Sunday, December 31, 2006

Ford, Nixon, and the Decisions We Make

The death of President Gerald Ford has reopened an old debate: Should he have pardoned Nixon for the crimes he committed during the Watergate scandal? The debate has bubbled up in both the blogosphere and in the letters to the editor in most newspapers. It's not necessary for me to provide any links; the debate is everywhere. It got me thinking about decision-making and the guilt we have when our decisions go wrong.

Many of my clients come to me saying, "If only I had done X instead of Y, things would have been better." For example, "If I stayed with my old job, and not taken that new job, I wouldn't have been fired, and I'd be able to pay for my kid's college today. My kids are suffering from my bad decision."

In order to help my clients with their guilt, I teach them about the reality of decision-making. Ford's decision to pardon Nixon is an excellent example. To make the decision, Ford asked himself, "What are the most likely outcomes if I pardon Nixon, and what are the most likely outcomes if I don't? Which outcomes would serve the greater good?" Ford thought that pardoning Nixon would bring the Watergate scandal to a quick end. Nixon deserved to be punished, but resigning in disgrace was enough punishment for him. I'm sure he knew people would disagree with his decision, and that would have political consequences for him.

In contrast, Ford thought, if Nixon were to be prosecuted, the investigation, the trial, and the appeals would drag on for years. There was no guarantee that Nixon would have been convicted. This, too would have political consequences for the Republican Party. Or, if Nixon was convicted, would it be overturned on appeal? So, Ford decided to pardon Nixon, thinking this would serve the greater good.

Today, Ford's critics argue that the country needed Nixon to be tried for his crimes if the country to truly recover from Watergate. They argue that pardoning Nixon increased cynicism about government by showing the powerful were above the law. Some say that the more recent scandals stem from that cynicism. They conclude that all the problems Ford was concerned about were worth it for the country to heal.

The old admonition, "Hindsight is 20-20," is relevant here. But, even in hindsight, notice that time only goes forward. There is no way for us to go back again, and find out what would have happened if Ford hadn't pardoned Nixon. So, we don't really know "what would have happened if...."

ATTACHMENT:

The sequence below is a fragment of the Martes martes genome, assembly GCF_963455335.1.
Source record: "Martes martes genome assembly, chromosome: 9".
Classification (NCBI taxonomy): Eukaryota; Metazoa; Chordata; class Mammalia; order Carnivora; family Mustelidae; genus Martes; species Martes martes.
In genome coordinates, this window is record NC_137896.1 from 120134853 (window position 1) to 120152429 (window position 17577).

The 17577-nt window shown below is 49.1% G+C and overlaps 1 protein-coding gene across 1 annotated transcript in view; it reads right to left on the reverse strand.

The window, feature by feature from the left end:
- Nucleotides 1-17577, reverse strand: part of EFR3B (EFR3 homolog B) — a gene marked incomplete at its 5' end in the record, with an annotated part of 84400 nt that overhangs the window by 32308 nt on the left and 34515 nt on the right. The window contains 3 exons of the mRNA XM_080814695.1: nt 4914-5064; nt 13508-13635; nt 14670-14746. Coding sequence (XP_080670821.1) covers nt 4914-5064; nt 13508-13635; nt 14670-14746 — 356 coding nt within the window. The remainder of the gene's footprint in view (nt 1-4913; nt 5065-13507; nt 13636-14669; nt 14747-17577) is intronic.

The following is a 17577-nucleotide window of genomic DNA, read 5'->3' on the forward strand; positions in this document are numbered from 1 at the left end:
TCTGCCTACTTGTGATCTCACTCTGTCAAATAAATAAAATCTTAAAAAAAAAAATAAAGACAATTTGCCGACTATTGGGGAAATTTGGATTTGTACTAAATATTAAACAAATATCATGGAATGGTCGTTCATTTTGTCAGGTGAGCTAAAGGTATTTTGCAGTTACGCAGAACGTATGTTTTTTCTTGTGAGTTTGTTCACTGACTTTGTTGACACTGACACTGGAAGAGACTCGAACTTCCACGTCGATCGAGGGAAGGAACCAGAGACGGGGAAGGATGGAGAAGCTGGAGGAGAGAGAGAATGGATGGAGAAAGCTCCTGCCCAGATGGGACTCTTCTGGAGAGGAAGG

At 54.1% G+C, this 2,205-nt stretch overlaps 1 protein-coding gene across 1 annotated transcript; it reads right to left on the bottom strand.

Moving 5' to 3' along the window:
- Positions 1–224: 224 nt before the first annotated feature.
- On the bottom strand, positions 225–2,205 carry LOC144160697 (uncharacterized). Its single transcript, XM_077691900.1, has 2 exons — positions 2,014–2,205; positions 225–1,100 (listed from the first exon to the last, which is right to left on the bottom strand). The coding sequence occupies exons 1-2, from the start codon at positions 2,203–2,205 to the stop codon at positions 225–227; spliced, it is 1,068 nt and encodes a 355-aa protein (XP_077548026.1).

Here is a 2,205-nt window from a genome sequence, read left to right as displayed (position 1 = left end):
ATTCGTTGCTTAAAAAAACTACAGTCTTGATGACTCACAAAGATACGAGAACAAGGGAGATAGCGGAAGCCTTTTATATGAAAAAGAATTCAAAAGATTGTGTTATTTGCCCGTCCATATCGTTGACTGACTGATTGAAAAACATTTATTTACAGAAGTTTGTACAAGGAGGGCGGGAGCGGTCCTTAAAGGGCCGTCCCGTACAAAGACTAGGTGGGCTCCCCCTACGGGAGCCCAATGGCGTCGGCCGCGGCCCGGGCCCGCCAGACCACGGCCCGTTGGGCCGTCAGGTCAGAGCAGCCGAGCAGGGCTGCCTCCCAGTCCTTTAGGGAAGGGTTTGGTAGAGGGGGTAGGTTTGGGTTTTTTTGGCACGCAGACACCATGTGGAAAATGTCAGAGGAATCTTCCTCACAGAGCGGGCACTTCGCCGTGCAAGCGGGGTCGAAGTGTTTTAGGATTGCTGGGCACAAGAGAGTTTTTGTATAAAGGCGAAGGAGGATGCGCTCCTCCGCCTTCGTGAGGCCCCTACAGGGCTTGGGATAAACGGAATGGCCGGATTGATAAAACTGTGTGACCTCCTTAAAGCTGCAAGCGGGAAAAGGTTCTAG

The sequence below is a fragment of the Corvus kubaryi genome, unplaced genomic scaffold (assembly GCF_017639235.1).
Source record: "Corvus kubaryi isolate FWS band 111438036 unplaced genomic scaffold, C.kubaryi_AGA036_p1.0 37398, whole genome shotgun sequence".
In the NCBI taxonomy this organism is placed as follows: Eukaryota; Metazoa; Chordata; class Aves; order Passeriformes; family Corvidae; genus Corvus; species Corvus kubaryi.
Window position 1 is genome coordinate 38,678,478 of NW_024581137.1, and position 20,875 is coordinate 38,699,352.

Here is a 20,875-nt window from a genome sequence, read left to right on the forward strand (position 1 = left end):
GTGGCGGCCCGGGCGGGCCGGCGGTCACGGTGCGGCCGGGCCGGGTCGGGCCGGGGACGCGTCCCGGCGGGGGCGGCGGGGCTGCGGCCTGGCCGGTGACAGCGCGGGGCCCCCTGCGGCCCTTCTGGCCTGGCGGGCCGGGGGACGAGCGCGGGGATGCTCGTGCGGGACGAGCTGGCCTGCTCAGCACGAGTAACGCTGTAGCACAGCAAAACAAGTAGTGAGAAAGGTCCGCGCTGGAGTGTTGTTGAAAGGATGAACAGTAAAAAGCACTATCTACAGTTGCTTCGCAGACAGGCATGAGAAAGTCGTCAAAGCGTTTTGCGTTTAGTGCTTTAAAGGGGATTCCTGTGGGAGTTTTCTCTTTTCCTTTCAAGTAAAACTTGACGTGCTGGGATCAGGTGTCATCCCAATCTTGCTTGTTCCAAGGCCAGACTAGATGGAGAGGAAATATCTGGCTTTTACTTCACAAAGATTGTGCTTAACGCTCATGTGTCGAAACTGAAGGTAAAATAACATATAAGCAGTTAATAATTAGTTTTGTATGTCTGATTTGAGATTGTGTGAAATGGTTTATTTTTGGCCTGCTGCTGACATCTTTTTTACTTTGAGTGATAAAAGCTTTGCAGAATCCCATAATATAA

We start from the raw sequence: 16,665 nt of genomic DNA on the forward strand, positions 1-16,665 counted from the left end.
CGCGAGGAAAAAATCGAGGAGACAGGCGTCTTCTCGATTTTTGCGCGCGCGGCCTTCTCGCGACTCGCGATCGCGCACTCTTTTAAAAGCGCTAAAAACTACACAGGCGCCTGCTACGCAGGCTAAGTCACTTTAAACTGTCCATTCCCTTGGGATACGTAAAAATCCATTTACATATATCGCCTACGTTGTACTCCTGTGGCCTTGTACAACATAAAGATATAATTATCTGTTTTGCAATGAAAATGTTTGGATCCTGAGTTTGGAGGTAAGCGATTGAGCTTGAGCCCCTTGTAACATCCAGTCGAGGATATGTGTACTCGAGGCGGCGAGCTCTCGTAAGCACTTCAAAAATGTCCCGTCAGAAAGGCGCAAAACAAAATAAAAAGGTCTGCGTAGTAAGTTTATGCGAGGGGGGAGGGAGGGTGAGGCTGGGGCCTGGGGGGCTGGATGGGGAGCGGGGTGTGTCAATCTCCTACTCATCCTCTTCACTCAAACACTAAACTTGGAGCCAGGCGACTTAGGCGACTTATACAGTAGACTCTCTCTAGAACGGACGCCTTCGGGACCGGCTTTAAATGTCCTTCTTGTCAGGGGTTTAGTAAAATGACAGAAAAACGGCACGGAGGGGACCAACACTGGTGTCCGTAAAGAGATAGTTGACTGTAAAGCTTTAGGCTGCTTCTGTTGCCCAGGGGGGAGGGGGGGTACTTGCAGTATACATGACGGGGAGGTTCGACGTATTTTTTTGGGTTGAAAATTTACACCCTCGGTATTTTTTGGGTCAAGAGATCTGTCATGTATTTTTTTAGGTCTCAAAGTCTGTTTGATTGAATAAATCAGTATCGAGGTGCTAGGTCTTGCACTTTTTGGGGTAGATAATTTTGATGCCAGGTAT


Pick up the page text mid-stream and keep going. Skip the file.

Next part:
Imagine this scenario: Ford doesn't pardon Nixon. There's a long, drawn out, O. J. Simpson-esque trial, and Nixon is found guilty. He appeals, and his conviction is overturned because the jury wasn't impartial. The prosecutor, knowing a lost cause when he sees it, doesn't try Nixon again. How much cynicism would that engender? What would happen then?

At this point in the scenario, I'm overwhelmed by the possibilities. It's impossible to know what would happen next, especially as we become more removed from the original choice. Each choice opens up new choices and new possible outcomes.

OK, so we never have any way of knowing "What would happen if...." Does that mean we can't evaluate our decisions at all? Is there anything like a good or bad decision? Is this another fuzzy-headed liberal way of avoiding consequences? No. We can evaluate our decisions, but we have to change the way we look at them.

First, let me summarize:

1. When me make decisions, we are guessing about future outcomes. We cannot know how every possible decision might turn out.

2. We can never know what would have happened if we made a different choice.

3. All we can ever know is how our choices have affected us and are affecting us. Tomorrow, things might change completely.

4. Past choices continue to affect us. They open up some choices to us and limit others.

It is therefore unrealistic to evaluate a decision as "good" or "bad". Choices don't "work out." Instead, they put us on paths. Those paths may take us to places that are more or less desirable, but until we die, those paths don't end. Instead of asking, "Did I make a good decision?" I should instead ask:

1. Did I make the decision well? Did I consider a range of possible alternatives, consider my values, consult others, and think through my decision carefully? Or, did I just jump into it without any forethought?

2. Am I happy with the path I'm on as a result of my decisions?

Notice the implications here. We can make a decision carefully, and be unhappy with where it took us. In the same way, we can make a decision impulsively, and it takes us to some very good places. Overall, though, if we make our decisions carefully, we have a better chance at being happy with the path we take.

So, when my clients ask, "How could I have been so stupid as to do that?" I teach them it's OK to say, "It seemed like a good idea at the time." Because time only goes forward, we can't go back and change our decisions. However, we can always make more decisions and find better paths for our lives.

President Ford made a decision which may have cost him the presidency. That path must have been a difficult path for him. Personally, I agreed with the choice he made, although for other reasons, I voted against him. I respect him deeply, though. Despite pardoning Nixon, Ford still restored confidence in the presidency. He did it by making other choices throughout his presidency. I'm going to miss him. After the mess Bush has made, we desperately need another Gerald Ford.

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